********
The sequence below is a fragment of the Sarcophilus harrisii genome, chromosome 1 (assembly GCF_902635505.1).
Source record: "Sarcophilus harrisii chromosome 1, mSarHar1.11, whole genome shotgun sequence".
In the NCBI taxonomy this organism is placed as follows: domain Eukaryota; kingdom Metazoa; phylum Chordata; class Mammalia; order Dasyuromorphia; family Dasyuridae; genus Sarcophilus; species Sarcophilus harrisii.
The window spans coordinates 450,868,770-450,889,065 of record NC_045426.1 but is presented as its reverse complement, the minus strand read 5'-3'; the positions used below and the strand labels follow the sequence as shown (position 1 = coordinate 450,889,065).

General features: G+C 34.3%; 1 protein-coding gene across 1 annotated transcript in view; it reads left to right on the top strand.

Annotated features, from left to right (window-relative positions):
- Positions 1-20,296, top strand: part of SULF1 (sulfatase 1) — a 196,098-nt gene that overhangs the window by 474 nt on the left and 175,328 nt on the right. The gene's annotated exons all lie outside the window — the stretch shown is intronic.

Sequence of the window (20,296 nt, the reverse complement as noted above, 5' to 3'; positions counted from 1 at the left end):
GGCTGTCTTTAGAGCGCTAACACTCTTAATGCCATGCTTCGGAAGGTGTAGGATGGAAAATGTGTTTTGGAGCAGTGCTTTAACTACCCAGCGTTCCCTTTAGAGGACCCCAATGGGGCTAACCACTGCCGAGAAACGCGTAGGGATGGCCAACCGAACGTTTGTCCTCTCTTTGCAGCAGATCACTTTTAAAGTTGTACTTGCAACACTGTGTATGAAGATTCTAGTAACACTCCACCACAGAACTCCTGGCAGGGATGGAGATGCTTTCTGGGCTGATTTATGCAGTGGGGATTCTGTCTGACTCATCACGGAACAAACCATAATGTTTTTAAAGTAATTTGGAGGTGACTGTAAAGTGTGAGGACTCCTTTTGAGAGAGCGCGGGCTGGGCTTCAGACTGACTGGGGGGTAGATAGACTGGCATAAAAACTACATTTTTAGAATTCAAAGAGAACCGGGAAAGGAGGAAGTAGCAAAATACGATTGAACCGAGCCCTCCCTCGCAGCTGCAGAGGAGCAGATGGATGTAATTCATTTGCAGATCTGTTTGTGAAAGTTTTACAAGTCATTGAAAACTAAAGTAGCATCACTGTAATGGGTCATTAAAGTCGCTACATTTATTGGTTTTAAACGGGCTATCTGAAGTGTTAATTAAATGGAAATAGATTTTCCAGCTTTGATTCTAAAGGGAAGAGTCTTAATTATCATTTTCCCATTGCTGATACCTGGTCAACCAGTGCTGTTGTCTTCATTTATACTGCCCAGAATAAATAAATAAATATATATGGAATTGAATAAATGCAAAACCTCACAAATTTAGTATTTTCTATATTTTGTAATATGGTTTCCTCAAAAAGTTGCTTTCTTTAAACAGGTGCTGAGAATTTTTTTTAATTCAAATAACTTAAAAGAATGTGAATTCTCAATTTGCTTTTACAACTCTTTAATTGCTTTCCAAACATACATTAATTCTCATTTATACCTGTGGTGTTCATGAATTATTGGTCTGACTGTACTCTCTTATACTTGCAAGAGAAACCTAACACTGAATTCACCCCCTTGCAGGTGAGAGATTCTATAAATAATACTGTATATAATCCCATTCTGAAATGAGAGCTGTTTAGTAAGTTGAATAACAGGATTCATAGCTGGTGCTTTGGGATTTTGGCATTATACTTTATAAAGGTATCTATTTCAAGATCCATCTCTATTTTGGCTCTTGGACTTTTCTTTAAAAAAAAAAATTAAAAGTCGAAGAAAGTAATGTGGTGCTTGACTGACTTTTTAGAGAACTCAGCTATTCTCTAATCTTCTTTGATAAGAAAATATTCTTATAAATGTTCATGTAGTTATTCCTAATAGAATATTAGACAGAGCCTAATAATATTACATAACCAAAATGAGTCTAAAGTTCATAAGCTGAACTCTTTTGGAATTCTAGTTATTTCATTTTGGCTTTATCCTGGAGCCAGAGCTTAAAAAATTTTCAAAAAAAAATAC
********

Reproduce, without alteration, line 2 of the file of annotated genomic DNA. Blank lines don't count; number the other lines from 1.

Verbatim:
Source record: "Sarcophilus harrisii chromosome 1, mSarHar1.11, whole genome shotgun sequence".